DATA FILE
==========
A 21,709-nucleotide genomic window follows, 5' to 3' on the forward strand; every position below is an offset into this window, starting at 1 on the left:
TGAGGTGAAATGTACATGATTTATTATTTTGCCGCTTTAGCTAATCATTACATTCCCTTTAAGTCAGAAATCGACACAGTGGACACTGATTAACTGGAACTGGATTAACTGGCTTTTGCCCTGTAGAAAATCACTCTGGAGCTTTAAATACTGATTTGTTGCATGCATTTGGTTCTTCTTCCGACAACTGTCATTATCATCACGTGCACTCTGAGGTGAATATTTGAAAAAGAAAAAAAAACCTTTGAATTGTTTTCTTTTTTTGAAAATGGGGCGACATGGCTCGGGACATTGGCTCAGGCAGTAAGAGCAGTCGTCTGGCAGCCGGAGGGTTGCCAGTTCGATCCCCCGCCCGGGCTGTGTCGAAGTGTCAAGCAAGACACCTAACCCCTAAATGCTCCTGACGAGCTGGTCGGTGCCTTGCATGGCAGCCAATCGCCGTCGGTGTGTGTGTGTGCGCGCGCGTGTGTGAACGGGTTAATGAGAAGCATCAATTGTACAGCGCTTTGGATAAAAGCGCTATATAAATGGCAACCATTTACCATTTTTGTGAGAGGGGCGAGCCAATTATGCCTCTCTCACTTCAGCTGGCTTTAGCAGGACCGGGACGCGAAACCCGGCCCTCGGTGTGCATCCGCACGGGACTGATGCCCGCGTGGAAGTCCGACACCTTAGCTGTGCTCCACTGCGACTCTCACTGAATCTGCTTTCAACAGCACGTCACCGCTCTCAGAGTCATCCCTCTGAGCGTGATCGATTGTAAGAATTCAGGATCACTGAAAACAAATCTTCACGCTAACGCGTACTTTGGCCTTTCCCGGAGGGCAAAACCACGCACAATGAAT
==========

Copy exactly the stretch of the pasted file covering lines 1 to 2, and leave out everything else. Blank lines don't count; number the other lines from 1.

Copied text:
A 21,709-nucleotide genomic window follows, 5' to 3' on the forward strand; every position below is an offset into this window, starting at 1 on the left:
TGAGGTGAAATGTACATGATTTATTATTTTGCCGCTTTAGCTAATCATTACATTCCCTTTAAGTCAGAAATCGACACAGTGGACACTGATTAACTGGAACTGGATTAACTGGCTTTTGCCCTGTAGAAAATCACTCTGGAGCTTTAAATACTGATTTGTTGCATGCATTTGGTTCTTCTTCCGACAACTGTCATTATCATCACGTGCACTCTGAGGTGAATATTTGAAAAAGAAAAAAAAACCTTTGAATTGTTTTCTTTTTTTGAAAATGGGGCGACATGGCTCGGGACATTGGCTCAGGCAGTAAGAGCAGTCGTCTGGCAGCCGGAGGGTTGCCAGTTCGATCCCCCGCCCGGGCTGTGTCGAAGTGTCAAGCAAGACACCTAACCCCTAAATGCTCCTGACGAGCTGGTCGGTGCCTTGCATGGCAGCCAATCGCCGTCGGTGTGTGTGTGTGCGCGCGCGTGTGTGAACGGGTTAATGAGAAGCATCAATTGTACAGCGCTTTGGATAAAAGCGCTATATAAATGGCAACCATTTACCATTTTTGTGAGAGGGGCGAGCCAATTATGCCTCTCTCACTTCAGCTGGCTTTAGCAGGACCGGGACGCGAAACCCGGCCCTCGGTGTGCATCCGCACGGGACTGATGCCCGCGTGGAAGTCCGACACCTTAGCTGTGCTCCACTGCGACTCTCACTGAATCTGCTTTCAACAGCACGTCACCGCTCTCAGAGTCATCCCTCTGAGCGTGATCGATTGTAAGAATTCAGGATCACTGAAAACAAATCTTCACGCTAACGCGTACTTTGGCCTTTCCCGGAGGGCAAAACCACGCACAATGAAT